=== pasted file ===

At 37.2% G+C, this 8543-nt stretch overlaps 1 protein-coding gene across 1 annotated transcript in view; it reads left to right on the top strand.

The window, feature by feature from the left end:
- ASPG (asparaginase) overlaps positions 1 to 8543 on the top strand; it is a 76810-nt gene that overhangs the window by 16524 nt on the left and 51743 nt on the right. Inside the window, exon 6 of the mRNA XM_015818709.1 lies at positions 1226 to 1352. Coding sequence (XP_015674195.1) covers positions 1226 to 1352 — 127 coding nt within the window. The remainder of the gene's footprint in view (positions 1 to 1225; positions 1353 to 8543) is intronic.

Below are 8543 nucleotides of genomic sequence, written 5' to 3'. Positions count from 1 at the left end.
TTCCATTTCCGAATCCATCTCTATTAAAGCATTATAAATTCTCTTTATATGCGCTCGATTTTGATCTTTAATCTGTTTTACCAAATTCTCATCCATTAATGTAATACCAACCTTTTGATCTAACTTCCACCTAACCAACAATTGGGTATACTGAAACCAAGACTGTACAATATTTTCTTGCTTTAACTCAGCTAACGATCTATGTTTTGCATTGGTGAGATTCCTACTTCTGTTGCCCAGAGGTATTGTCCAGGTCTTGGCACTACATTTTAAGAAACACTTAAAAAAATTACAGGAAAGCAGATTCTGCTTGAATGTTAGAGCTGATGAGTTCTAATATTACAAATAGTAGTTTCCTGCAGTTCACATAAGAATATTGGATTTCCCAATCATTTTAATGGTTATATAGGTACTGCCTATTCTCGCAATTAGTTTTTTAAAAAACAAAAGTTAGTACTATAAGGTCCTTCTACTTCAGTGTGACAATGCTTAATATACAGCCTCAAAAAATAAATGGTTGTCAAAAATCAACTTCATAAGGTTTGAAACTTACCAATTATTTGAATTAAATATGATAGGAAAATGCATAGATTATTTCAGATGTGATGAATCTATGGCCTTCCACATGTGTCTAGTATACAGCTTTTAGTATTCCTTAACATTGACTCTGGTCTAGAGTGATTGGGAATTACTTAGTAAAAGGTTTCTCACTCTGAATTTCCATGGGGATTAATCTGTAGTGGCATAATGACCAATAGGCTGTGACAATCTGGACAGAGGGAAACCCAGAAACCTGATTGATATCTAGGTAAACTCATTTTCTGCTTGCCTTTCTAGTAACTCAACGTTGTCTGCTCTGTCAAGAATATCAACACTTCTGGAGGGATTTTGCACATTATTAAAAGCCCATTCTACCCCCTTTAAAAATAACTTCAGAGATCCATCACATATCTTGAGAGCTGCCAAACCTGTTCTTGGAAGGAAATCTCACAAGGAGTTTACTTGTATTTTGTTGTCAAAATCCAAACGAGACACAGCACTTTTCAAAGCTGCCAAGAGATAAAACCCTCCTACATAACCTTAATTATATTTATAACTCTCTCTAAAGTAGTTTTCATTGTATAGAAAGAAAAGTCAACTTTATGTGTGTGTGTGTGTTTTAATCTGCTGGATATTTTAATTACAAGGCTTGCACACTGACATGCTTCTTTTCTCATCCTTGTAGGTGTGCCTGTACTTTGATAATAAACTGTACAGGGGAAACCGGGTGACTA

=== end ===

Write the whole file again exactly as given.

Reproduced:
At 37.2% G+C, this 8543-nt stretch overlaps 1 protein-coding gene across 1 annotated transcript in view; it reads left to right on the top strand.

The window, feature by feature from the left end:
- ASPG (asparaginase) overlaps positions 1 to 8543 on the top strand; it is a 76810-nt gene that overhangs the window by 16524 nt on the left and 51743 nt on the right. Inside the window, exon 6 of the mRNA XM_015818709.1 lies at positions 1226 to 1352. Coding sequence (XP_015674195.1) covers positions 1226 to 1352 — 127 coding nt within the window. The remainder of the gene's footprint in view (positions 1 to 1225; positions 1353 to 8543) is intronic.

Below are 8543 nucleotides of genomic sequence, written 5' to 3'. Positions count from 1 at the left end.
TTCCATTTCCGAATCCATCTCTATTAAAGCATTATAAATTCTCTTTATATGCGCTCGATTTTGATCTTTAATCTGTTTTACCAAATTCTCATCCATTAATGTAATACCAACCTTTTGATCTAACTTCCACCTAACCAACAATTGGGTATACTGAAACCAAGACTGTACAATATTTTCTTGCTTTAACTCAGCTAACGATCTATGTTTTGCATTGGTGAGATTCCTACTTCTGTTGCCCAGAGGTATTGTCCAGGTCTTGGCACTACATTTTAAGAAACACTTAAAAAAATTACAGGAAAGCAGATTCTGCTTGAATGTTAGAGCTGATGAGTTCTAATATTACAAATAGTAGTTTCCTGCAGTTCACATAAGAATATTGGATTTCCCAATCATTTTAATGGTTATATAGGTACTGCCTATTCTCGCAATTAGTTTTTTAAAAAACAAAAGTTAGTACTATAAGGTCCTTCTACTTCAGTGTGACAATGCTTAATATACAGCCTCAAAAAATAAATGGTTGTCAAAAATCAACTTCATAAGGTTTGAAACTTACCAATTATTTGAATTAAATATGATAGGAAAATGCATAGATTATTTCAGATGTGATGAATCTATGGCCTTCCACATGTGTCTAGTATACAGCTTTTAGTATTCCTTAACATTGACTCTGGTCTAGAGTGATTGGGAATTACTTAGTAAAAGGTTTCTCACTCTGAATTTCCATGGGGATTAATCTGTAGTGGCATAATGACCAATAGGCTGTGACAATCTGGACAGAGGGAAACCCAGAAACCTGATTGATATCTAGGTAAACTCATTTTCTGCTTGCCTTTCTAGTAACTCAACGTTGTCTGCTCTGTCAAGAATATCAACACTTCTGGAGGGATTTTGCACATTATTAAAAGCCCATTCTACCCCCTTTAAAAATAACTTCAGAGATCCATCACATATCTTGAGAGCTGCCAAACCTGTTCTTGGAAGGAAATCTCACAAGGAGTTTACTTGTATTTTGTTGTCAAAATCCAAACGAGACACAGCACTTTTCAAAGCTGCCAAGAGATAAAACCCTCCTACATAACCTTAATTATATTTATAACTCTCTCTAAAGTAGTTTTCATTGTATAGAAAGAAAAGTCAACTTTATGTGTGTGTGTGTGTTTTAATCTGCTGGATATTTTAATTACAAGGCTTGCACACTGACATGCTTCTTTTCTCATCCTTGTAGGTGTGCCTGTACTTTGATAATAAACTGTACAGGGGAAACCGGGTGACTA